Getting back to Period 5 (1933-1997), the latter 21 years of which I continue the Jastram study and bring gold's characteristics into the present, note on the charts on pages 12 and 13 the period after 1971 when the U.S. abandoned the gold exchange standard and moved to a pure fiat currency system. This move allowing gold to fluctuate freely in the world marketplace and allowing citizens to again own gold resulted in a skyrocketing gold price to well above the Index of Commodity Prices where it presently remains. Jastram's Retrieval Phenomenon, then, has been at play yet again as the Commodity Price Index subsequently soared, chasing gold higher after it's post-1971 explosive advance. Throughout the 18-year bear market in gold since its 1980 peak, commodity prices have continued to play catch-up to the price of gold, as the Retrieval Phenomenon maintains would occur.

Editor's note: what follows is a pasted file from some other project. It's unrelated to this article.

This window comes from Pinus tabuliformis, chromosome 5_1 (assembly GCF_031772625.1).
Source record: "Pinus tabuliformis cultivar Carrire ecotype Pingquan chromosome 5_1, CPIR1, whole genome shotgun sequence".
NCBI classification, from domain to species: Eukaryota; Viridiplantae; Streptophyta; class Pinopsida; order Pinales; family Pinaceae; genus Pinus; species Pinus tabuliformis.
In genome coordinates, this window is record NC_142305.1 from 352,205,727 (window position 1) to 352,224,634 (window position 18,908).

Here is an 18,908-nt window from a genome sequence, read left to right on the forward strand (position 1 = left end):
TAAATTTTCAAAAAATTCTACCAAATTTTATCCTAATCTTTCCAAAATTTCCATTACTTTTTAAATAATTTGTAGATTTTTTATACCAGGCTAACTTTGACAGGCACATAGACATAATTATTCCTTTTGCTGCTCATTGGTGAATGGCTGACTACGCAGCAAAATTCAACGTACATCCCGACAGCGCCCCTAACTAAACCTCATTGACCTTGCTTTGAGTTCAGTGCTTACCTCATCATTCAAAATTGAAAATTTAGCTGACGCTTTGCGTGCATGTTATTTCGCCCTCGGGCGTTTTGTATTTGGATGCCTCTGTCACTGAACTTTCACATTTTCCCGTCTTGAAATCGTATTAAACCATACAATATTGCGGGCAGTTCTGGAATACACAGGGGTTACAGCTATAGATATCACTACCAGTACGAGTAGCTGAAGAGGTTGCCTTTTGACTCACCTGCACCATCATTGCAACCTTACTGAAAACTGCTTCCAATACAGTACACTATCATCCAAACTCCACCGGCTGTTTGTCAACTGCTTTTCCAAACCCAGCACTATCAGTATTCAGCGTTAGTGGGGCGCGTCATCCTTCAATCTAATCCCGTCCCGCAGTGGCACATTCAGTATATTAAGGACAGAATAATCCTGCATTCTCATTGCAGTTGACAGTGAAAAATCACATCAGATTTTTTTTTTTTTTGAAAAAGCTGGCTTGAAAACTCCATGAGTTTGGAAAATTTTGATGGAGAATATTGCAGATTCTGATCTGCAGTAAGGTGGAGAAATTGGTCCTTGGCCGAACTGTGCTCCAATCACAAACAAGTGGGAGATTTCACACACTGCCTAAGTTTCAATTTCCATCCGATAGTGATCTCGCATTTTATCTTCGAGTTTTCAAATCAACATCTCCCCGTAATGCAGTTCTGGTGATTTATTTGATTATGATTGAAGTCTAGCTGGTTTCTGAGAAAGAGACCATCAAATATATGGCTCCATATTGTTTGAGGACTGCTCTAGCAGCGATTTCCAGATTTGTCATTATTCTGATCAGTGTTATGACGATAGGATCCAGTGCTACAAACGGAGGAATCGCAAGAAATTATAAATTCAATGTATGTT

Yet the most significant development of the post-1971 period that makes it much different from other periods of inflation in the last four centuries is that, with the gold standard removed and a pure fiat currency system in play for the first extended period of time in history, investors can for the first time in history during an inflationary period retain operational wealth even though the purchasing power of gold has not kept up with commodity prices. This is an extremely rare historic opportunity since it marks the first time investors have been able to invest in gold in a freely fluctuating market during inflation, enabling them to gain operational wealth from an advance in gold's nominal price, not just in its increasing purchasing power. This important factor leads us to the final sections of this report-to its conclusions and recommendations.

A one-ounce gold nugget is rarer than a five-carat diamond.